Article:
How to get more out of your music lesson. (Hint: press ‘record’)

Rob Knopper, percussionist of the Metropolitan Opera orchestra, writes:

Lessons are the cornerstone of your musical education. they’re the most important hour of your entire week. The people you took lessons with are on the first page of your freaking resume and at the end your bio, even if you already play with a top-5 orchestra!

Your entire college decision should be largely based on who you’re going to study with, people. I can’t stress this enough (how exactly should you choose a college? that’s a topic for another time.)

Ok, so you’ve arrived, you’re in school, and you’re taking these great lessons from your teacher. They’re expensive and so valuable that every minute is like pure gold. how do you get the most out of each and every minute of every lesson? Click here for answers.

roman-Lesson late 90s

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    • It would be hard to find an instrumental teacher who would not allow their lessons to be recorded these days… of course one should always ask permission first. There are growing numbers of teachers who require it.

  • Nice photo of a near-centenarian Roman Totenberg going over music in his kitchen (Newton, Massachusetts).

    • And perhaps the student looks to be a young Daniel Han, one of Totenberg’s students who became a member of the Philadelphia Orchestra, from the glimpse we have of his face.

  • Well…
    Nothing compares to the development of presence and attention.
    Long before any form of sound or image recording existed, musicians taught pupils. Those who had the talent and the discipline and paid attention went on to become great players. Those who did not (especially those who did not have discipline and paid little attention) did not become good players.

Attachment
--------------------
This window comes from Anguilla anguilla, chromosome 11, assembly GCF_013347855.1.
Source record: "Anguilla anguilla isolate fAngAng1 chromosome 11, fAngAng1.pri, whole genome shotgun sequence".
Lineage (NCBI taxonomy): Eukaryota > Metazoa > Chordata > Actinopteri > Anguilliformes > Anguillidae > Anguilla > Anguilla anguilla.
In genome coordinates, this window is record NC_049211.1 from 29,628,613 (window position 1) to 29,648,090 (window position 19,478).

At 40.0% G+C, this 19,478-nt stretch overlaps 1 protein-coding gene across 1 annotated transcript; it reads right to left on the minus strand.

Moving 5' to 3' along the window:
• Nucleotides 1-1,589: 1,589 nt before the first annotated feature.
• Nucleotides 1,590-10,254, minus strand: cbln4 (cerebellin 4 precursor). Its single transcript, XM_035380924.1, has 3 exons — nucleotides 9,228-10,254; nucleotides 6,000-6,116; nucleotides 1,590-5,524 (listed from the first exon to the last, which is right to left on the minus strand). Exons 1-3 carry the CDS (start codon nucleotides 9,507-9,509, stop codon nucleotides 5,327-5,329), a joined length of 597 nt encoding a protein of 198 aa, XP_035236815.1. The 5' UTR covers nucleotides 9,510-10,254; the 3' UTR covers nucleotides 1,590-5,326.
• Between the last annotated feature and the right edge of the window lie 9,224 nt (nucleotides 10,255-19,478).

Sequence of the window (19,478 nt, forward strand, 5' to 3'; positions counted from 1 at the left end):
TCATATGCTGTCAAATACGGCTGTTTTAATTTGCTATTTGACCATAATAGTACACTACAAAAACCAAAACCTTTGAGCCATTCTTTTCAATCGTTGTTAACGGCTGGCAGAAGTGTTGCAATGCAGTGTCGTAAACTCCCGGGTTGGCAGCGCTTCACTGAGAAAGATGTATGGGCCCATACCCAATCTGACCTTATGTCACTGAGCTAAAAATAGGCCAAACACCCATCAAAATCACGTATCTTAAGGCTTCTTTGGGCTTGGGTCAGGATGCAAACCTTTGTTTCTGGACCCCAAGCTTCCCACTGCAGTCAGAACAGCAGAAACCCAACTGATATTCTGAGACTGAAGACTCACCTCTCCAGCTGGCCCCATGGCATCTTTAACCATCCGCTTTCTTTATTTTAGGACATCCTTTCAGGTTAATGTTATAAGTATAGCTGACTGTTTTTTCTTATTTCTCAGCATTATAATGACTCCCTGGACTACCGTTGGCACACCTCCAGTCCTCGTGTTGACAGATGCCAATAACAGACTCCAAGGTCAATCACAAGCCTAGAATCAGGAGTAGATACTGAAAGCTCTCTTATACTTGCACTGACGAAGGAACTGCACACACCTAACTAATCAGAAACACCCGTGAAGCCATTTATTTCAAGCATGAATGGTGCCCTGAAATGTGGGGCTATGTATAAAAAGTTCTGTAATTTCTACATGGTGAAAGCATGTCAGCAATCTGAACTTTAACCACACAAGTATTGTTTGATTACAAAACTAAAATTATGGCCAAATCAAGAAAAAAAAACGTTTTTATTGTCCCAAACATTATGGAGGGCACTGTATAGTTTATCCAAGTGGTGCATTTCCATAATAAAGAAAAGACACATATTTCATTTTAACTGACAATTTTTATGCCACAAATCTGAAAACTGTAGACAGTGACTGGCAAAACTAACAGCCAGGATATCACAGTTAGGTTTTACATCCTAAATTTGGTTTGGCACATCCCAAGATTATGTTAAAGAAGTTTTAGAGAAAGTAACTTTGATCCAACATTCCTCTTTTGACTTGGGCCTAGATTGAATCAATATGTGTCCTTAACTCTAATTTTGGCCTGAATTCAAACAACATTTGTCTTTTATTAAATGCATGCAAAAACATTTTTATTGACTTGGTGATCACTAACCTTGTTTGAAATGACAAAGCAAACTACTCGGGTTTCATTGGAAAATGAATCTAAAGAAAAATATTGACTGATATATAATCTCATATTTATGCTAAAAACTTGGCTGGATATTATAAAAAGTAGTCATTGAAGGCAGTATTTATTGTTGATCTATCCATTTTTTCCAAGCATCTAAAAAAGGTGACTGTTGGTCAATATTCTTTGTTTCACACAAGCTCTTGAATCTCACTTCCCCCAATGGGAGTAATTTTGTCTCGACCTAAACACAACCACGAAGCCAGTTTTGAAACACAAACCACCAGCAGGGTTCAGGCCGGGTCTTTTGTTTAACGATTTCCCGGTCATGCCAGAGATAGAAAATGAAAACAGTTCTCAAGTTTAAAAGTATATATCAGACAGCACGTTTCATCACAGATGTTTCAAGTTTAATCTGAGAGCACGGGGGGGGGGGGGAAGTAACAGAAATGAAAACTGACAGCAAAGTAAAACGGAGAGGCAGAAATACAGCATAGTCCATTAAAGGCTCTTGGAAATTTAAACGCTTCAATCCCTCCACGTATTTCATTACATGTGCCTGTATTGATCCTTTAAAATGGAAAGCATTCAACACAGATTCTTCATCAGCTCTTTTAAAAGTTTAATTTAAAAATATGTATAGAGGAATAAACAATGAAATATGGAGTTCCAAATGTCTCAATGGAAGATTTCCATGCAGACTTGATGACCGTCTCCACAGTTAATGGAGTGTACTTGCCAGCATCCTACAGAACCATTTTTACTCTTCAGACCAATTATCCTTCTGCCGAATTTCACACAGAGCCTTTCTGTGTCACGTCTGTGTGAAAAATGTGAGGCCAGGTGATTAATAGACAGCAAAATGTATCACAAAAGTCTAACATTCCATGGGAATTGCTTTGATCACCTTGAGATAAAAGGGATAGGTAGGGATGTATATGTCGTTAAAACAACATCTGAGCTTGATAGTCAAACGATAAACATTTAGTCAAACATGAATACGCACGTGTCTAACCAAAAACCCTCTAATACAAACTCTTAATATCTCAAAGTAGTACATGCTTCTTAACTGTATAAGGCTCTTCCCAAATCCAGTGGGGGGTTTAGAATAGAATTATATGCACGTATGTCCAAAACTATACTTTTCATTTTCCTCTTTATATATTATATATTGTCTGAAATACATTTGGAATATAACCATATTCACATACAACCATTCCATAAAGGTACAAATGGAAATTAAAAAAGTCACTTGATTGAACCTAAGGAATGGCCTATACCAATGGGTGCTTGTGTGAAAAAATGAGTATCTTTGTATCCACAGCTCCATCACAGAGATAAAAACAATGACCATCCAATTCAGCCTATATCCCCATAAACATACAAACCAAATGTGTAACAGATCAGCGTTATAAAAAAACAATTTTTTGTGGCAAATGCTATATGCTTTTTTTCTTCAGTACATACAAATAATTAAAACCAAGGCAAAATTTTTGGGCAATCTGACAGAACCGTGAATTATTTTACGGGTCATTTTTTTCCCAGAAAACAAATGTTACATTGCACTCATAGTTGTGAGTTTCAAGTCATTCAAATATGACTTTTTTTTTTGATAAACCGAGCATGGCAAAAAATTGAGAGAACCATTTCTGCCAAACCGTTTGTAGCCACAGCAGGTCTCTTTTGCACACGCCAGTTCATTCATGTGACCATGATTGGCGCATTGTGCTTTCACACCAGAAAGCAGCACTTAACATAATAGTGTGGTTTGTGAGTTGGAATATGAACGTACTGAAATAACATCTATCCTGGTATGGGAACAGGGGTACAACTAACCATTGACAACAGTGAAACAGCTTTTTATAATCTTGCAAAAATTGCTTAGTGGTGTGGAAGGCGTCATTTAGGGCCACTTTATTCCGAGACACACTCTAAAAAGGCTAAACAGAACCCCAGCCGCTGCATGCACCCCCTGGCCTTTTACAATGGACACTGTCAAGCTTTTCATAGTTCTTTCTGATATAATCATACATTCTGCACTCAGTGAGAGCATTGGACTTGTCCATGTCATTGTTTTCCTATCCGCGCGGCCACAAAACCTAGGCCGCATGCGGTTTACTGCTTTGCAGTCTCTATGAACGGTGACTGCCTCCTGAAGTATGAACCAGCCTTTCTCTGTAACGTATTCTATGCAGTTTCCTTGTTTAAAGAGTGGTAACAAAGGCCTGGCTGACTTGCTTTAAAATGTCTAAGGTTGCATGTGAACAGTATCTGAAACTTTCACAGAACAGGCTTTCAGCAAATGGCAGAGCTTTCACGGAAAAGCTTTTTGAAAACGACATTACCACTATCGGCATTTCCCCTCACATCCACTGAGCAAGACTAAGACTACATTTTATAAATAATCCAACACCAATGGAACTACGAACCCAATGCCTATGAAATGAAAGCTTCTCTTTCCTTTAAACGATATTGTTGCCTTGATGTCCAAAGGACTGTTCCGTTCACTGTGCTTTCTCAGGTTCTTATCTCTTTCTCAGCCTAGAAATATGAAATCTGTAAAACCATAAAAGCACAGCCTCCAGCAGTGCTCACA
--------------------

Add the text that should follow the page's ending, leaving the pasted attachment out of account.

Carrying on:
One of the greatest teachers around once told a foreign student (who was recording the instruction to better understand it later) to ”listen with his heart”.
    The best thing to do in a lesson (provided one arrives to it prepared) is to pay attention and, directly after, sit down and make notes. How much the student remembers is a measure of the quality of his or her attention. Developing this needs to be part of the process of learning. When the student finds that certain aspects of the lesson remain blurry (in spite of his or best best efforts to pay attention), then said student has another essential tool in the process of learning at his or her disposal: asking the right question in the next lesson.
    And yes, lovely picture of Roman Totenberg, my old teacher in the year 82-83. He was a sweet man.

  • One of my good friends is taking voice lessons, and she is having a hard time dealing with her teacher. But, she really likes learning different techniques to improve her singing. I’ll have to show her this website next time I see her. I think this will really help her get more out of her voice lessons. http://www.torontofacultyofmusic.com

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